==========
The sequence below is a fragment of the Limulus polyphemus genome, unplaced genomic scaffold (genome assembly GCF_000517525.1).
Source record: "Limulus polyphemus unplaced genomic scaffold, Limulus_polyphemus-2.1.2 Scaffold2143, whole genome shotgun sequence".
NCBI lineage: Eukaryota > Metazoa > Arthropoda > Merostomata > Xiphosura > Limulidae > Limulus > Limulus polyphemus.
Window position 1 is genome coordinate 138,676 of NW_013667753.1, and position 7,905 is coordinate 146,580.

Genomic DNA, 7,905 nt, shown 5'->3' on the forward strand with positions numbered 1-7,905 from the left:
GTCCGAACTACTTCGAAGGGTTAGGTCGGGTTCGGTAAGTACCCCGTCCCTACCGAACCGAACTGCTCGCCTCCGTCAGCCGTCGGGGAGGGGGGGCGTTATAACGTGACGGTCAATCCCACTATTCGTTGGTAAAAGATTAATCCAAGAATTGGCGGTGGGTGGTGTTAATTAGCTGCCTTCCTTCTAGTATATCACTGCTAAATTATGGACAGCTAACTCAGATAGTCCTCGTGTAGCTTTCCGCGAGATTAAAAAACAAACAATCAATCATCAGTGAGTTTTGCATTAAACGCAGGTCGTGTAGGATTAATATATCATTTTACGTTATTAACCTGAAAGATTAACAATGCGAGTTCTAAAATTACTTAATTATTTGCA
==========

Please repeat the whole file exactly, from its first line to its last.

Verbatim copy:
The sequence below is a fragment of the Limulus polyphemus genome, unplaced genomic scaffold (genome assembly GCF_000517525.1).
Source record: "Limulus polyphemus unplaced genomic scaffold, Limulus_polyphemus-2.1.2 Scaffold2143, whole genome shotgun sequence".
NCBI lineage: Eukaryota > Metazoa > Arthropoda > Merostomata > Xiphosura > Limulidae > Limulus > Limulus polyphemus.
Window position 1 is genome coordinate 138,676 of NW_013667753.1, and position 7,905 is coordinate 146,580.

Genomic DNA, 7,905 nt, shown 5'->3' on the forward strand with positions numbered 1-7,905 from the left:
GTCCGAACTACTTCGAAGGGTTAGGTCGGGTTCGGTAAGTACCCCGTCCCTACCGAACCGAACTGCTCGCCTCCGTCAGCCGTCGGGGAGGGGGGGCGTTATAACGTGACGGTCAATCCCACTATTCGTTGGTAAAAGATTAATCCAAGAATTGGCGGTGGGTGGTGTTAATTAGCTGCCTTCCTTCTAGTATATCACTGCTAAATTATGGACAGCTAACTCAGATAGTCCTCGTGTAGCTTTCCGCGAGATTAAAAAACAAACAATCAATCATCAGTGAGTTTTGCATTAAACGCAGGTCGTGTAGGATTAATATATCATTTTACGTTATTAACCTGAAAGATTAACAATGCGAGTTCTAAAATTACTTAATTATTTGCA